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(40:02, ‘The Hadron Big Bangers’)
TRACK LIST: 1. Invocation 6:34 2. 426 or 25 3:53 3. A Thought 3:34 4. Pink Sabbath 4:58 5. Starless Night 6:01 6. Syncropation 5:24 7. Revocation 9:39 LINEUP: Martin Ear – guitars; synthesizers, electronics, programming; vocals Robert Are – flute, sax; bass; synthesizers; vocals
Prolusion. The US duo THE HADRON BIG BANGERS has been around for a good few years, although it took them to 2014 to officially release their debut album "Strange Beauty Decays", a production that had been around in one guise or another since 2012. As such, this 2013 edition of the album may well be considered an advance copy, although I can’t see any marked differences between this version and the official one that came later, in 2014. Since then the band has also released its second album "Flash", which appeared earlier this year.
Analysis. The Hadron Big Bangers is what I'd describe as a fairly novel band. They attempt to create music outside of most common norms, and are certainly a band that merits a description as challenging, which, as is often the case, is for better as well as for worse. Those who expand the boundaries of music will not always strike gold. Initially, "Strange Beauty Decays" appears as a promising album however. The opening track Invocation is an affair that has a lot of Pink Floyd in it, but blended with a more liberal array of cosmic sounds, this latter detail being something of a defining aspect of the band's general style, as all the songs here have some dimension or other to them that ties in with the description “cosmic”. On the second track this is mixed with a form of music that sounds like a cross between ‘80s new wave and garage rock, a blend that is actually more appealing than what you might imagine. Following this, "Strange Beauty Decays" is a title that becomes more and more apt for me. The spoken words and ambient sounds of A Thought make me think of Donald Trump more than anything else, and Pink Sabbath takes its time to get going in the vein of the latter, although the Pink, which indicates a nod in the direction of Pink Floyd, isn't one I can easily trace. Spoken words and distorted vocals over distanced instrumentation define this track, while the following one appears to be an ambient electronic creation with improvised saxophone solo on top, a meeting of the universes of the cosmic ambient and improvised jazz, if you like. Synchropation plays out pretty much like a free improvisation gradually building from an industrial rock foundation, while the concluding track Revocation adds some King Crimsonian guitar textures to a similar landscape: Both of these pieces also share the same tendency to gradually become more chaotic. Challenging music, free improvisations and chaotic soundscapes aren't negative features in themselves, but I didn't manage to catch any real purpose behind them, beyond merging style elements in an unusual blend and documenting that this can be done and function to some degree. This latter phase of the album becomes too uniform and repetitive, not going from anywhere nor leading to any place in particular. Musical taste is obviously a matter of subjective taste and perception, but in this case I feel it is safe to state that this is an album that will have a finite and limited reach. That the mix and production aren't quite at the level one would expect might be noted too, although in this case this isn't a detrimental aspect of the recording in itself, but rather a part of it.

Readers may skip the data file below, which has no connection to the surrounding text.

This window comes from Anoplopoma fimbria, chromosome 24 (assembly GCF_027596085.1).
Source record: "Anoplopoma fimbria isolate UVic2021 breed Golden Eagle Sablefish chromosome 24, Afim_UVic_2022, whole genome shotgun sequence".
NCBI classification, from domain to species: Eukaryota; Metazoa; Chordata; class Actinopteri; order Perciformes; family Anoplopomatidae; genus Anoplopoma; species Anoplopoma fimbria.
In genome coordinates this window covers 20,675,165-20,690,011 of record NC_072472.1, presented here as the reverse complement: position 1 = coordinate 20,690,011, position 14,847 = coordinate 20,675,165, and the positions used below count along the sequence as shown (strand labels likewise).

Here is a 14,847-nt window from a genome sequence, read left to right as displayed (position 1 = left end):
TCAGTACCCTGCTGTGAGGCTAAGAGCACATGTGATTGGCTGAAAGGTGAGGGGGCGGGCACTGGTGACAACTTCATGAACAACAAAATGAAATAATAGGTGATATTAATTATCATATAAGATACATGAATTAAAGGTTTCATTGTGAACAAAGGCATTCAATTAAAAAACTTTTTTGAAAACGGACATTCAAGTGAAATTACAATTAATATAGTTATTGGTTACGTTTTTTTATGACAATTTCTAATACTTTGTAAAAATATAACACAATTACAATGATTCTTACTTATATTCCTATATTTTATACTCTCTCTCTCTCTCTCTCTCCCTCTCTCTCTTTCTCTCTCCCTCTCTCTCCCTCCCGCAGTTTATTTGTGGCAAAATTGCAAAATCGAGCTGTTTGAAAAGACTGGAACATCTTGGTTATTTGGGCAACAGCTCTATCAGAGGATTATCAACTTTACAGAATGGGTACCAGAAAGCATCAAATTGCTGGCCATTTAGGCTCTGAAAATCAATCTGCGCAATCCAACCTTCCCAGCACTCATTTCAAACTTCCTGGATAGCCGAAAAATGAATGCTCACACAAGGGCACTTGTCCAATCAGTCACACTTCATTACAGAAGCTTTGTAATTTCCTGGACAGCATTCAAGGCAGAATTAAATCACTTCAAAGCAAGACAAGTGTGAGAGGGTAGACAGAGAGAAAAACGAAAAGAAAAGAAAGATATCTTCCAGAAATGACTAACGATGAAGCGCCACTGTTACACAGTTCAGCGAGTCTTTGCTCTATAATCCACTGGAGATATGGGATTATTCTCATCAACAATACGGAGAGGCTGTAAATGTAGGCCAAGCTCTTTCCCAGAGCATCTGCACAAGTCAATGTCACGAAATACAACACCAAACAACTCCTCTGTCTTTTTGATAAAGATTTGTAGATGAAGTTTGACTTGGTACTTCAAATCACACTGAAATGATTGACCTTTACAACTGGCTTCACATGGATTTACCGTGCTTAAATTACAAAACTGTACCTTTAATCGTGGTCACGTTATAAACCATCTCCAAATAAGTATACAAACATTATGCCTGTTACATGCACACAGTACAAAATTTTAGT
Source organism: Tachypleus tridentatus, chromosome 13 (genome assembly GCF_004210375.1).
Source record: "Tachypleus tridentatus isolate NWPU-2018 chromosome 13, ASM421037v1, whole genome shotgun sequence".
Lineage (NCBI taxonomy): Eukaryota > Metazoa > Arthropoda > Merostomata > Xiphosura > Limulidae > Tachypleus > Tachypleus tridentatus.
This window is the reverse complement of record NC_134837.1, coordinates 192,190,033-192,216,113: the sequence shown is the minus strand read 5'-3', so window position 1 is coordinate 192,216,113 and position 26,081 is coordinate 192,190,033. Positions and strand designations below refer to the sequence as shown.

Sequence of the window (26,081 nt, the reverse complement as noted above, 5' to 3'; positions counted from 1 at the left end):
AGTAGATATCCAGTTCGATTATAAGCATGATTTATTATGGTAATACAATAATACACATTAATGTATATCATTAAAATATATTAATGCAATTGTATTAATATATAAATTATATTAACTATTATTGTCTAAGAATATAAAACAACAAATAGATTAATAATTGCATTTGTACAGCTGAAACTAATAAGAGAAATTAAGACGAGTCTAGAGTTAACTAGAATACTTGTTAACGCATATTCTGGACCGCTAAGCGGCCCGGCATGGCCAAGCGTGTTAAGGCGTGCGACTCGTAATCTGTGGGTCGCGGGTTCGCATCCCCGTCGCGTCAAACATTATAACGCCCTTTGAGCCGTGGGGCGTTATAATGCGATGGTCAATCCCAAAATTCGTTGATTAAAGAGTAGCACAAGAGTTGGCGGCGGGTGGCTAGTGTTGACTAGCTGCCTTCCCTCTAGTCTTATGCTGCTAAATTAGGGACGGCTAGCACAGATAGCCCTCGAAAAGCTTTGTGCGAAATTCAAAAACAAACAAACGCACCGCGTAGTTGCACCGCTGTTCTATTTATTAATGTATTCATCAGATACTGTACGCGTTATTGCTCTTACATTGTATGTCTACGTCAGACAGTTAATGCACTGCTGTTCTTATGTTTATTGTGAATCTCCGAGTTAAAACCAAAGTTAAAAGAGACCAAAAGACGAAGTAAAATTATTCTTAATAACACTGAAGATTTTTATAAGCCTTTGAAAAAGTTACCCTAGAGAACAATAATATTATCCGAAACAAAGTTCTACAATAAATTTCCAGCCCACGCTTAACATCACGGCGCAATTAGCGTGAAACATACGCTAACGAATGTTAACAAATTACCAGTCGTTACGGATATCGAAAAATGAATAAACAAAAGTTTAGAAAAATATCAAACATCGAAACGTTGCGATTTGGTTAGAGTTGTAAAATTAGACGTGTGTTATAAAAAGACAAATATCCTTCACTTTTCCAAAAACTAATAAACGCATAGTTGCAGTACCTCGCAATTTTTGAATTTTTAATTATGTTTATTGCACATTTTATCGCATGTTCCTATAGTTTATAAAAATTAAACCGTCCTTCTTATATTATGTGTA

Conclusion. The Hadron Big Bangers is a unit that does cover a lot of ground, mostly with something of a foundation in music flavored with cosmic effects of one kind or another. They come across as pleasant and inviting when exploring music in a more conventional manner, but when they switch mode to explore the more challenging and boundary-breaking aspects of rock music the end result will have a much more limited and finite reach. Those with a deep interest in music of the more effects-oriented kind may want to give the album a spin, and then especially those among that crowd who also have a certain fascination with industrial music and free jazz.
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